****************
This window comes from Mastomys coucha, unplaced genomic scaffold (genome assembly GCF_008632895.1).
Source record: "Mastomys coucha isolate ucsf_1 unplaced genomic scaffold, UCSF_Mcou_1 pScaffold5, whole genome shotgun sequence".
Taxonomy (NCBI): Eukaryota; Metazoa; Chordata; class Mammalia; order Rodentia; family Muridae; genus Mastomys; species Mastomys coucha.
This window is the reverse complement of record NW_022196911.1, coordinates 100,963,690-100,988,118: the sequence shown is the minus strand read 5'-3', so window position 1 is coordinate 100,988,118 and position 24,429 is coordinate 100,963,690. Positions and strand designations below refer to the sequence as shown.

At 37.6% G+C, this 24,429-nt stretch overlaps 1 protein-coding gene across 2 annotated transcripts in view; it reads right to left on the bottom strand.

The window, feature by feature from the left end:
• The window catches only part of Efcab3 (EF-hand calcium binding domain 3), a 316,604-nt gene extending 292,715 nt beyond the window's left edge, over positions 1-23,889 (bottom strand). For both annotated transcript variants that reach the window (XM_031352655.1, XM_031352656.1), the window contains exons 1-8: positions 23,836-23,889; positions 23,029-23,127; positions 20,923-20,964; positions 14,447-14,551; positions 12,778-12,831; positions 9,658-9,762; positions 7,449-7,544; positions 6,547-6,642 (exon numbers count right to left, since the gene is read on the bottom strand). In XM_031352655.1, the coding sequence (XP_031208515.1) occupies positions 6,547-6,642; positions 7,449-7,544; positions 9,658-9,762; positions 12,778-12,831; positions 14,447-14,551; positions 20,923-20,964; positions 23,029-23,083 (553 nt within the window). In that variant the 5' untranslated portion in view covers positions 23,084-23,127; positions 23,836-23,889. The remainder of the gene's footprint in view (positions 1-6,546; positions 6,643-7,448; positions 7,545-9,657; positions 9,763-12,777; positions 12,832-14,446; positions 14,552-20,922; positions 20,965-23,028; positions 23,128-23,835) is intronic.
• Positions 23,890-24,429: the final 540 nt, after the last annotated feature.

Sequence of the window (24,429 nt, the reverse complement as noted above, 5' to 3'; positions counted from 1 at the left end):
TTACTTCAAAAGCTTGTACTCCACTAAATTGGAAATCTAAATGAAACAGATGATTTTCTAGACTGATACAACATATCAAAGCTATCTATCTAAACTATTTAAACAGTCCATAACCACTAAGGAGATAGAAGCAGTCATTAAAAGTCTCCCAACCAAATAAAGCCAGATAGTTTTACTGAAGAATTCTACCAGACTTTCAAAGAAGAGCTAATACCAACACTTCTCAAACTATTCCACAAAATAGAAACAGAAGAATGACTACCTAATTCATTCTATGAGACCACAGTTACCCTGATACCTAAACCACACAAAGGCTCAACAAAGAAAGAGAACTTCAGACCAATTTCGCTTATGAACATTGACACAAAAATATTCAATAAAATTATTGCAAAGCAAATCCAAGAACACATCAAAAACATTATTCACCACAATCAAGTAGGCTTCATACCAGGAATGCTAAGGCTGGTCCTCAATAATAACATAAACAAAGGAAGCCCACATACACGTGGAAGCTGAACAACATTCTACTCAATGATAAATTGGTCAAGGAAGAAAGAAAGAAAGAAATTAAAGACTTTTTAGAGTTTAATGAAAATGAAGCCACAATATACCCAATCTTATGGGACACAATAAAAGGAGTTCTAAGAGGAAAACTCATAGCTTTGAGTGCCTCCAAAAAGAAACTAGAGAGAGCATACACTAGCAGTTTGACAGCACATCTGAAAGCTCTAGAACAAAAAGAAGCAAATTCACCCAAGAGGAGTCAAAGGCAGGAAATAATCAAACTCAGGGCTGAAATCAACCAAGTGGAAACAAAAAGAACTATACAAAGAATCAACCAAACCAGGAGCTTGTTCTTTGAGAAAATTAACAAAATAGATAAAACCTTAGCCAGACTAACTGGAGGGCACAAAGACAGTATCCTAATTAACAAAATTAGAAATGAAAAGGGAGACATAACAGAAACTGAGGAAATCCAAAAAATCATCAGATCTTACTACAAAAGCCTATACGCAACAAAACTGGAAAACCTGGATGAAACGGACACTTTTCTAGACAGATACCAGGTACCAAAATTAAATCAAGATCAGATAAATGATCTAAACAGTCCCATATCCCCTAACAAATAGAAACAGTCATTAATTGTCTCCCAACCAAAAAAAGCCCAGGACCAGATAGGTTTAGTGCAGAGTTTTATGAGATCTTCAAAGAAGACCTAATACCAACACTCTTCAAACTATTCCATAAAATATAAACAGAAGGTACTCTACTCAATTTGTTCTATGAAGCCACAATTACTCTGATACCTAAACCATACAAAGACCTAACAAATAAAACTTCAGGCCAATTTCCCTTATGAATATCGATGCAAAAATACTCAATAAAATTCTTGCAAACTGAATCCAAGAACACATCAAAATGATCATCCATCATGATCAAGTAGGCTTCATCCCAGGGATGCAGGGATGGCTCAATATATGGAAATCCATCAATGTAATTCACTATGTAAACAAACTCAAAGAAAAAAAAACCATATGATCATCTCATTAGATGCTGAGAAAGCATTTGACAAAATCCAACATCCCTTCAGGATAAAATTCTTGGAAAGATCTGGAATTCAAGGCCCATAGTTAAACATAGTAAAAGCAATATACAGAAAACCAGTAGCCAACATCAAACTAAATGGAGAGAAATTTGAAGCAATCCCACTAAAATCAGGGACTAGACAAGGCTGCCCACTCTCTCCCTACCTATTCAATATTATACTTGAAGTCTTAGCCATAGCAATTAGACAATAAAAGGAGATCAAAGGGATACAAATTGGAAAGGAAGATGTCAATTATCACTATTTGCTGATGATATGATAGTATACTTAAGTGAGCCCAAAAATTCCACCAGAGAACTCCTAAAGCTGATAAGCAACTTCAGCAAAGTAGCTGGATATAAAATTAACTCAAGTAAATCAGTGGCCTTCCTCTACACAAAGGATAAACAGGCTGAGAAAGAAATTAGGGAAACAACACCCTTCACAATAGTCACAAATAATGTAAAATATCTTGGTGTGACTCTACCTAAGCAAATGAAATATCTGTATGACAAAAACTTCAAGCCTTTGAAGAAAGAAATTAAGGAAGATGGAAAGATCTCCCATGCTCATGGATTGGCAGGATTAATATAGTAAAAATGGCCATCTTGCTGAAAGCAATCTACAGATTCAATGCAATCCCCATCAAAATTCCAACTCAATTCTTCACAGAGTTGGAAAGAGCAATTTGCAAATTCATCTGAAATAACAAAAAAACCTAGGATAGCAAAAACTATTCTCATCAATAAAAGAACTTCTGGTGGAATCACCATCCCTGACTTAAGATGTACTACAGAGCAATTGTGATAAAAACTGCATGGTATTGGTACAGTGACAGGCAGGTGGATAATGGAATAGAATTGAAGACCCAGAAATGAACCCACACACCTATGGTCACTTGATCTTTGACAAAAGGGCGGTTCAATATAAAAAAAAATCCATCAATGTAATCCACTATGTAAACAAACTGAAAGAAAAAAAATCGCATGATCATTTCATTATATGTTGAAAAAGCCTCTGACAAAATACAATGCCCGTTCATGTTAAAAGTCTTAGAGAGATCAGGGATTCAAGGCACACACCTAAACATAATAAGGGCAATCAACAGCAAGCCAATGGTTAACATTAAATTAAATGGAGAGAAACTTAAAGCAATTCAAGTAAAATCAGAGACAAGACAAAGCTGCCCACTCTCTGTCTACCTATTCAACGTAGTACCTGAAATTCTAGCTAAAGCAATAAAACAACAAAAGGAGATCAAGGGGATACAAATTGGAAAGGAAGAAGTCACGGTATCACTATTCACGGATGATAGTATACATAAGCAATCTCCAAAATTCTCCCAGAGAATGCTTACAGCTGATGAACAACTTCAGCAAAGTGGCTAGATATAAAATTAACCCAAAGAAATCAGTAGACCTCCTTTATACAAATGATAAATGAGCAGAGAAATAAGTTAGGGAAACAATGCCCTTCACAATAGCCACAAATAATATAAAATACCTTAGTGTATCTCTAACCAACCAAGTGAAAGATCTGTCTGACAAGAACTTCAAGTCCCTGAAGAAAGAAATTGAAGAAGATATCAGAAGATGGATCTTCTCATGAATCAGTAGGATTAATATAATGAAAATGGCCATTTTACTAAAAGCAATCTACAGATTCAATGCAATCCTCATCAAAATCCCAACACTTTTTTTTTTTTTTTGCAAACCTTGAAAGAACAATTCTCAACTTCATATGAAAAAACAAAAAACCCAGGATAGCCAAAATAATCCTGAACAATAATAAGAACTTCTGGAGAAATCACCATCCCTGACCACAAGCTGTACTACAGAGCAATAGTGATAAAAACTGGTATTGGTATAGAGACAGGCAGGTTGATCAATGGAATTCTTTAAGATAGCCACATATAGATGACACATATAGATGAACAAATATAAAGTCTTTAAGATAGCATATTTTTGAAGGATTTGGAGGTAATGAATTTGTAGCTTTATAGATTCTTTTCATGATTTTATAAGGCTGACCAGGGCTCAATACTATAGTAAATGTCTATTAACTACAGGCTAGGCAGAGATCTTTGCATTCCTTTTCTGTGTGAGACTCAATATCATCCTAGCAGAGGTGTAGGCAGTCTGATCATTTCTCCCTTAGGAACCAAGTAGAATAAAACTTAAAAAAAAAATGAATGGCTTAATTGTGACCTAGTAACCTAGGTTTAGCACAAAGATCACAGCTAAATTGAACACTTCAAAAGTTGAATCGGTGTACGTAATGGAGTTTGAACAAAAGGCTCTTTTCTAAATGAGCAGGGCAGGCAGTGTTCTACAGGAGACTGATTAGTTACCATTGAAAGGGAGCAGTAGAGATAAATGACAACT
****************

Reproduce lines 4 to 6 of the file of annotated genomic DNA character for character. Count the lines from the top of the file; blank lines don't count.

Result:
This window is the reverse complement of record NW_022196911.1, coordinates 100,963,690-100,988,118: the sequence shown is the minus strand read 5'-3', so window position 1 is coordinate 100,988,118 and position 24,429 is coordinate 100,963,690. Positions and strand designations below refer to the sequence as shown.

At 37.6% G+C, this 24,429-nt stretch overlaps 1 protein-coding gene across 2 annotated transcripts in view; it reads right to left on the bottom strand.

The window, feature by feature from the left end: